Trina Machacek: Giving back
There are times when your friends, neighbors and a gaggle of others will bring food to your doorstep. I still remember the amazing pumpkin raisin muffins some wonderful lady made and brought to a little hall somewhere in Buhl, Idaho where my other half’s family was helped through the sadness of the loss of his grandfather with food from people from far and near for the small town potluck dinner that usually follows services like those. Oh, how I wish I could find that lady and garner her recipe. I’m talking that was more than 10 but less than 40 years ago. Those were some muffins. Hold on while I wipe the corners of my mouth…
Funerals are just one reason you get goodies to stuff into your refrigerator. There is also a new baby reason, precooked food to help the mom through the first weeks of a new mouth in the house. A mouth that is many moons away from enjoying the different delightful dishes that appear as if by magic. Then there is the backyard barbecue where everyone brings a dish of deliciousness. These appearances of food to your home are not what I want to attack today. No, I want to talk about the surprise and welcomed out of the blue and off-the-cuff taste treats.
If you know a baker or a soup maker or a friend that in any way watches any of the many, many food channels, you know that sooner or later you are going to be awarded with the latest taste treat that your baker or soup maker or candy, salad, meat, vegetable maker will make, then delightfully delight you with a taste of their latest creation. Some are truly wonderful and some, well not so much. But! Yes, a satisfying tasty “but.” Ha, ha. But you take in all things that come across your threshold. You never know it may be the best liver-rimmed Jello salad with mushroom bits on a bed of kale that there ever was.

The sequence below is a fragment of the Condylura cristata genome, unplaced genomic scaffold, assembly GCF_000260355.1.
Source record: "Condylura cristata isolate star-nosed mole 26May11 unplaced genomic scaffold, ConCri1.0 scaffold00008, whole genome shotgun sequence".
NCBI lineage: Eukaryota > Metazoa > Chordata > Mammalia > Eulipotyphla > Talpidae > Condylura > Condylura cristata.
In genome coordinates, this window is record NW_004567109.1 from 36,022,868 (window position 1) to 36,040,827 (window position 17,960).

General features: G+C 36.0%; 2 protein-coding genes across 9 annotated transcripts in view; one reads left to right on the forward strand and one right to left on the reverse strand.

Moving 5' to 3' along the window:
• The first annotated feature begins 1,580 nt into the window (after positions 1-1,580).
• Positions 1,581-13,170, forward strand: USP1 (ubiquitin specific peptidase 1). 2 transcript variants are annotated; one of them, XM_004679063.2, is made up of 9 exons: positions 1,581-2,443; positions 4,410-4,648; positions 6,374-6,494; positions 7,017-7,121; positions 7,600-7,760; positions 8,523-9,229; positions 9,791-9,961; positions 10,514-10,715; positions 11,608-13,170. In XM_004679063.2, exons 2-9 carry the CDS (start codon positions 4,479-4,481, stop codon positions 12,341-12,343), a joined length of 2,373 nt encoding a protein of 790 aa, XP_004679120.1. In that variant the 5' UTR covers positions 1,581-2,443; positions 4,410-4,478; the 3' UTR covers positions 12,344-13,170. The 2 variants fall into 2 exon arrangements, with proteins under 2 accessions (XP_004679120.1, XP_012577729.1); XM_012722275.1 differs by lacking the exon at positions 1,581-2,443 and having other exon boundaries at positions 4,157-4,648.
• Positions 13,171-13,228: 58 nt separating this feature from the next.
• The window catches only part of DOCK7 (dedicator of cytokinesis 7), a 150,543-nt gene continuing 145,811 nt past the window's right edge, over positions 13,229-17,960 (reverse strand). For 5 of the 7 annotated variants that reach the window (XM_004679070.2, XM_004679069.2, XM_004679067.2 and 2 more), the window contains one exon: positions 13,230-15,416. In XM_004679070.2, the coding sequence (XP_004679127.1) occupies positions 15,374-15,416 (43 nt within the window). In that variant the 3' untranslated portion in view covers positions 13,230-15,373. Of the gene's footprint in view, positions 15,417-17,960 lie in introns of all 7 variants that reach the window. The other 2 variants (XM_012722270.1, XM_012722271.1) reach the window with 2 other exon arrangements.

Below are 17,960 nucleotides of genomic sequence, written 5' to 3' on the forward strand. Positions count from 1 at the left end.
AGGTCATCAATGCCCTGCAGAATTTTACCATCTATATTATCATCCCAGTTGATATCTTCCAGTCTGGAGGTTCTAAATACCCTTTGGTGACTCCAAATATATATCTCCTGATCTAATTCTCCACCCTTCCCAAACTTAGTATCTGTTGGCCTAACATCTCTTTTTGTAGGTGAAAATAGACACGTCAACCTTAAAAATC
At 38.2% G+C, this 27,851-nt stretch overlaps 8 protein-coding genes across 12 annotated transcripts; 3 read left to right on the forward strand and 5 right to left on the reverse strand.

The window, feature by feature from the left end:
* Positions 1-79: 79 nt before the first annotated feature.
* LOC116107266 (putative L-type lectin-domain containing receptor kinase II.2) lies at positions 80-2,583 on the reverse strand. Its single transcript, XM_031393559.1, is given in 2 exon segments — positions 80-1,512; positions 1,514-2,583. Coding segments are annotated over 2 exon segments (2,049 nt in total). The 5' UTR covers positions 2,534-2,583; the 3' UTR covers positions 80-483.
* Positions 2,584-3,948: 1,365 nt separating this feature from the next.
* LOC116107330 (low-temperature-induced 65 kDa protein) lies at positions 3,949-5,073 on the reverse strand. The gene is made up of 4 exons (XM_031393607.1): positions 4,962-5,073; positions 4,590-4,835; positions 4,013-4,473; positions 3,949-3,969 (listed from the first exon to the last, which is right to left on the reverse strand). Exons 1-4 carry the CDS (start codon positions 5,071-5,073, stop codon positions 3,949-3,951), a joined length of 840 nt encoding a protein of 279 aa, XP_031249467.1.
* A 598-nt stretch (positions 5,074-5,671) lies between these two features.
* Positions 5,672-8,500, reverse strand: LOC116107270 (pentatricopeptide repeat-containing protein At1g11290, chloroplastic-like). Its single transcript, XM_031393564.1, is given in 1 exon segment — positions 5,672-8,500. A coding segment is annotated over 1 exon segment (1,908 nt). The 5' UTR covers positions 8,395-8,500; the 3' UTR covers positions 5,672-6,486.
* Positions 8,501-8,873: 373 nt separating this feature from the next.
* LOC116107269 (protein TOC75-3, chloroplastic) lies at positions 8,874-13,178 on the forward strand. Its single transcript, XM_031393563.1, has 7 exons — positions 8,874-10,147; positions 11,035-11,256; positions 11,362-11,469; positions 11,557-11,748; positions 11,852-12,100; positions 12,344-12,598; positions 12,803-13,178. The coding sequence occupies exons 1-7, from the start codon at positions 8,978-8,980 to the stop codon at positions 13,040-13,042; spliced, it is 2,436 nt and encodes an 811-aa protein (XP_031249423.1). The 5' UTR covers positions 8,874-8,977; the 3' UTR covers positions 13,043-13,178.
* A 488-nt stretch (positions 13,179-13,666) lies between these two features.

So you have dispatched, uh, eaten and enjoyed the wonderful whatever it was, and now you need to return the plate, bowl, pan, cup, glass, Tupperware or Rubbermaid sealed with freshness container back to the giver. Herein is the dilemma that I used to give too much of my time to. Just what is the correct etiquette in returning a dish? Wash it, of course. Ha, ha. Not that I am tied to the tried-and-true blue of any etiquette or way of the mainstream world. I happily have always followed my own path in these types of situations. But for the conformist, I will stick to the path of normal. I can always go back to my flighty, fun self, right?
My mother — and we all know that mothers are always right — my mother never returned an empty dish, and that’s a grand tradition I have tried to stick with. The fun in that is to figure out what to put in that dish when returning it. It’s very subjective and this is where I slip into my true self. I’ve returned a dish with a book, candy, popcorn, a candle, some soap, hair ties that I crochet, cookies…
It’s like finding the right birthday gift for someone. But no pressure to wrap it and get a card and get the right date. Or send two cards to two friends who have birthdays very close together, and get them mixed up in the envelopes. Yes, yours truly has done that. Whew — good thing they like me and laughed at their cards misadventures. No, finding something to put in a returned dish has over the years become something of a hunt-and-peck adventure. It seems the best to give consumables. I mean, everyone eats, right? And it doesn’t have to be something elaborate. If I snapped my fingers in your face and asked you who makes the best cookies, bet you wouldn’t have to think. Then again, if I said who gave you that expensive smoked salmon mousse and brie cheese gift box, would you look at me and shrug? OK, maybe not smoked salmon but some other la-de-da food item. You get the meaning that I am meaning to mean. Right?
Just know that it’s the act of giving back that shows your thanks. Not what it is. Just that it is.
Trina lives in Eureka, Nev. Find her on Facebook, Instagram or firstname.lastname@example.org. Really!